ARSENE Wenger couldn’t have wished for a much tougher or more momentous fixture than tomorrow’s trip to Premier League leaders Chelsea for the occasion of his 1,000th match as Arsenal manager.
By around 2.30pm on Saturday Wenger’s title hopes for another year could be over, if his side fail to inflict the Blues’ first league defeat at Stamford Bridge during either of Jose Mourinho’s spells at the helm.
With Chelsea four points clear, albeit having played an extra game, a victory really is that important for the Gunners. Unfortunately for them, Mourinho’s men are sure to be desperate to win too.
Last week’s slip-up at Aston Villa was unexpected, and they’ll know they simply cannot afford to drop points for the second game in a row, especially with Liverpool in form and Manchester City well placed.
Whatever the outcome, I get the feeling Arsenal have run out of steam and will have to settle for consolidating their top-four status again this season, perhaps with the bonus of lifting the FA Cup.
Managers don’t like to talk about excuses, but on this occasion Wenger probably has just cause to mumble a wistful “if only” as his team’s decline has been partly down to bad luck.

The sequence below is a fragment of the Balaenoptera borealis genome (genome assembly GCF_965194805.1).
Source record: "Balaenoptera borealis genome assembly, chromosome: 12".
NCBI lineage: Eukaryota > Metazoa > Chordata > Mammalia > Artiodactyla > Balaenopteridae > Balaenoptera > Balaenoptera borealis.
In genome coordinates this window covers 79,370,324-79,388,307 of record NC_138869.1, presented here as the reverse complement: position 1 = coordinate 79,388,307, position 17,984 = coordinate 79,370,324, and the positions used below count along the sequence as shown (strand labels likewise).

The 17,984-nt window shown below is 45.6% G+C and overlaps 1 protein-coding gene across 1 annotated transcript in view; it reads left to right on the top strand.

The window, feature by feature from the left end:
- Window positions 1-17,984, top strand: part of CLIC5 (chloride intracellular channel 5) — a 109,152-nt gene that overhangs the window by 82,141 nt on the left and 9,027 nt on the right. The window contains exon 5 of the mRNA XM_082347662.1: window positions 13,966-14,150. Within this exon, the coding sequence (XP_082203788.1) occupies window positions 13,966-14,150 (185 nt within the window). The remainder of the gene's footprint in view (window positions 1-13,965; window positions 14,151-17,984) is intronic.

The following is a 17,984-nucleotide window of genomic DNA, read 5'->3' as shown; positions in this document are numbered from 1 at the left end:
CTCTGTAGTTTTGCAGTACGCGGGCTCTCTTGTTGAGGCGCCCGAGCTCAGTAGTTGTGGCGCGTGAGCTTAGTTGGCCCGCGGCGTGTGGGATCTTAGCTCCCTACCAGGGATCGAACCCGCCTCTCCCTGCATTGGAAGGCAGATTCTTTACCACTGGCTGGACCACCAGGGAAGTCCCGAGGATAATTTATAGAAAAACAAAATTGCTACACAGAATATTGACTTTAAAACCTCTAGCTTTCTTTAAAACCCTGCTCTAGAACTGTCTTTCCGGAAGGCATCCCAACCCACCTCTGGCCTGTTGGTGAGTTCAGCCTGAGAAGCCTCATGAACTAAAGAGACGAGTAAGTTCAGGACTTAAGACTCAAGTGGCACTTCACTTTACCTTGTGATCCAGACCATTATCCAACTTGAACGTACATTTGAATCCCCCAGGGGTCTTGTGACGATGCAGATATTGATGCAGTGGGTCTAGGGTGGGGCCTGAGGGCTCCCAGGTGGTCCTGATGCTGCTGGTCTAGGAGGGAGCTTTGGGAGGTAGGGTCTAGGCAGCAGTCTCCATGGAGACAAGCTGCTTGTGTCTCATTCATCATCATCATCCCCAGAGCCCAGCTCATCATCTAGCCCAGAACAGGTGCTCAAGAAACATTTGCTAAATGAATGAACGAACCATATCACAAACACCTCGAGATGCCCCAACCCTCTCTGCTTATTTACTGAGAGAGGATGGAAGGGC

Arsenal badly needed Aaron Ramsey and Theo Walcott to stay fit if they were to sustain their great start to the campaign, and injuries to those two have really taken the wind out of their sails. Ramsey and Walcott’s absence has also left Mesut Ozil scratching around for form. He needed Ramsey to burst from midfield onto his through-balls and the German hasn’t looked the same without the Welshman. Wenger’s other regret will be his own failure or refusal to sign a forward during last summer or in January, leaving them to field untried youngsters such as Yaya Sanogo in vital Champions League games.
Of course there is no guarantee that spending money will pay off – £26m Roberto Soldado at Tottenham has been a huge disappointment. But you have to take that chance, and the fact that Arsenal didn’t is on Wenger.
That said, the French manager is a true great, second only to Sir Alex Ferguson in the Premier League era. I rank him ahead of Mourinho because of the Invincibles, his coping with a small budget and the fact that he has rebuilt teams repeatedly, just as Fergie did.
He also deserves credit for the improvements he has made this season. Per Mertesacker and Laurent Koscielny have been a brilliant defensive pair, while re-signing Mathieu Flamini was a masterstroke.
Arsenal fans unsure whether he should sign a new deal ought to be careful what they wish for. They only need to look at Manchester United and Tottenham to see the dangers of changing managers.
I’m sure Wenger will extend his contract this summer and go well beyond 1,000 games in charge – and he thoroughly deserves it.
Trevor Steven is a former England international footballer who now works as a media commentator.